Ezekiel 47:1-2, 8-9, 12
Ps 46:2-3, 5-6, 8-9
1 Corinthians 3:9c-11, 16-17
USCCB Podcast of the Readings:
A reading from the Holy Gospel according to John.
Since the Passover of the Jews was near,
Jesus went up to Jerusalem.
He found in the temple area those who sold oxen, sheep, and doves,
as well as the money-changers seated there.
He made a whip out of cords
and drove them all out of the temple area, with the sheep and oxen,
and spilled the coins of the money-changers
and overturned their tables,
and to those who sold doves he said,
“Take these out of here,
and stop making my Father’s house a marketplace.”
His disciples recalled the words of Scripture,
Zeal for your house will consume me.
At this the Jews answered and said to him,
“What sign can you show us for doing this?”
Jesus answered and said to them,
“Destroy this temple and in three days I will raise it up.”
The Jews said,
“This temple has been under construction for forty-six years,
and you will raise it up in three days?”
But he was speaking about the temple of his Body.
Therefore, when he was raised from the dead,
his disciples remembered that he had said this,
and they came to believe the Scripture
and the word Jesus had spoken.
Good News Reflection: The heart of the temple
You are God’s building, says today’s second reading, because Jesus Christ is your foundation. However, when we build our daily life upon this foundation without the bricks and tools that are from God, our construction — our relationship with God and with others — cracks, weakens, and even collapses.
You are God’s temple, because the Holy Spirit dwells in you. In the Old Testament days, the temple was made of stone and mortar, and people visited it on pilgrimages. God’s Spirit dwelled in the heart of this structure, a room called the holy of holies into which no human could enter except the high priest once a year on the Day of Atonement when a blood offering was made for the sins of the people.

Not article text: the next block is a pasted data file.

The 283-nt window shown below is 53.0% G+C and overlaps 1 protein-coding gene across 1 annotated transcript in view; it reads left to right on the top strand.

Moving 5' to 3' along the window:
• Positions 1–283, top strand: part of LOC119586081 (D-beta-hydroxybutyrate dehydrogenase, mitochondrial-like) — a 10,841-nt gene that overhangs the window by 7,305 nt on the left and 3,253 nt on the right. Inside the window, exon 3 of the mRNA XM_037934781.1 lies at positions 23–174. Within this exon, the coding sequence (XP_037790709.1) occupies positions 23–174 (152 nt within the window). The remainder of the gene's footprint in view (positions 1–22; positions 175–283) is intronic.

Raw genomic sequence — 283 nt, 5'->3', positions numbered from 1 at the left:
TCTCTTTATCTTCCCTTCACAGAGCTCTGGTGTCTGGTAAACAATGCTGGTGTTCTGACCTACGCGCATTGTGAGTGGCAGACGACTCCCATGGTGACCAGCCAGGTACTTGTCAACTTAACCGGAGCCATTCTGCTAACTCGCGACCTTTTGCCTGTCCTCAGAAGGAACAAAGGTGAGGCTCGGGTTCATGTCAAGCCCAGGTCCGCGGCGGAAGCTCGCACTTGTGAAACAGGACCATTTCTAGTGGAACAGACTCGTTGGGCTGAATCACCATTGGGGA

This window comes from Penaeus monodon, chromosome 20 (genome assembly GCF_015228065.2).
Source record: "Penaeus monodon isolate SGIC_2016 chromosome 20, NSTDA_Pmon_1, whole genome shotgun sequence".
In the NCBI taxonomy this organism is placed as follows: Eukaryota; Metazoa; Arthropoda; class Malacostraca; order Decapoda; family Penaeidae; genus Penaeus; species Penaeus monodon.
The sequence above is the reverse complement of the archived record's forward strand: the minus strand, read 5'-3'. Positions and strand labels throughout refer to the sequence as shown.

Jesus became the new High Priest and sacrificed himself as the blood offering, transforming the Day of Atonement into Good Friday (he speaks of this in today’s Gospel passage). He also replaced the Temple itself with his own body, becoming the Holy of Holies on earth, as the Holy Spirit dwelled perfectly and completely within his flesh.
Today, we who are now the Body of Christ on earth are also temples of the Holy Spirit. But the door to the holy of holies within our hearts is not always open. When we close our hearts to others, we deny them the opportunity to experience the Holy Spirit reaching out to them through us.
In the first reading, we see that much good comes from God’s temple. Since we are temples of the Holy Spirit, goodness flows out into the world from God through us. Water in Ezekiel’s vision represents the Holy Spirit, the Giver of Life. Look at what happens when the Holy Spirit flows outward from our hearts: Instead of being like salty sea water that kills those who drink from the cup of our lives, the Spirit in us provides nourishment and life to others.
To be life-giving, we must first nourish our own hearts by soaking up the refreshing waters of the Holy Spirit. Desiring to be holy and wanting to do good is not enough. It’s easy to fall back into the old reactions and limitations of our sinful human nature. Our resistance to temptation is weak and we quickly succumb to worldly, unholy ways of dealing with stress and difficulties and relationships. Holiness requires great effort — more effort than we can muster by ourselves
We soak up the life of the Spirit whenever we purify our hearts by receiving Jesus in the Eucharist and by repenting of our sins in the Sacrament of Reconciliation and then by additionally taking time to pray and to listen for his quiet voice within. God’s Spirit refreshes us when we read and reflect on scripture, discuss our problems with faith-filled companions, or take action in the ministry of Christ.
As human temples built on Christ, we rely upon and give to others what the Holy Spirit gives to us. By imitating Jesus in ministering to the people around us, we build our lives with bricks and mortar that will last forever.
Thank You, my Lord, for dwelling in me and for giving all Your being to save my life. Amen.
© 2017 by Terry A. Modica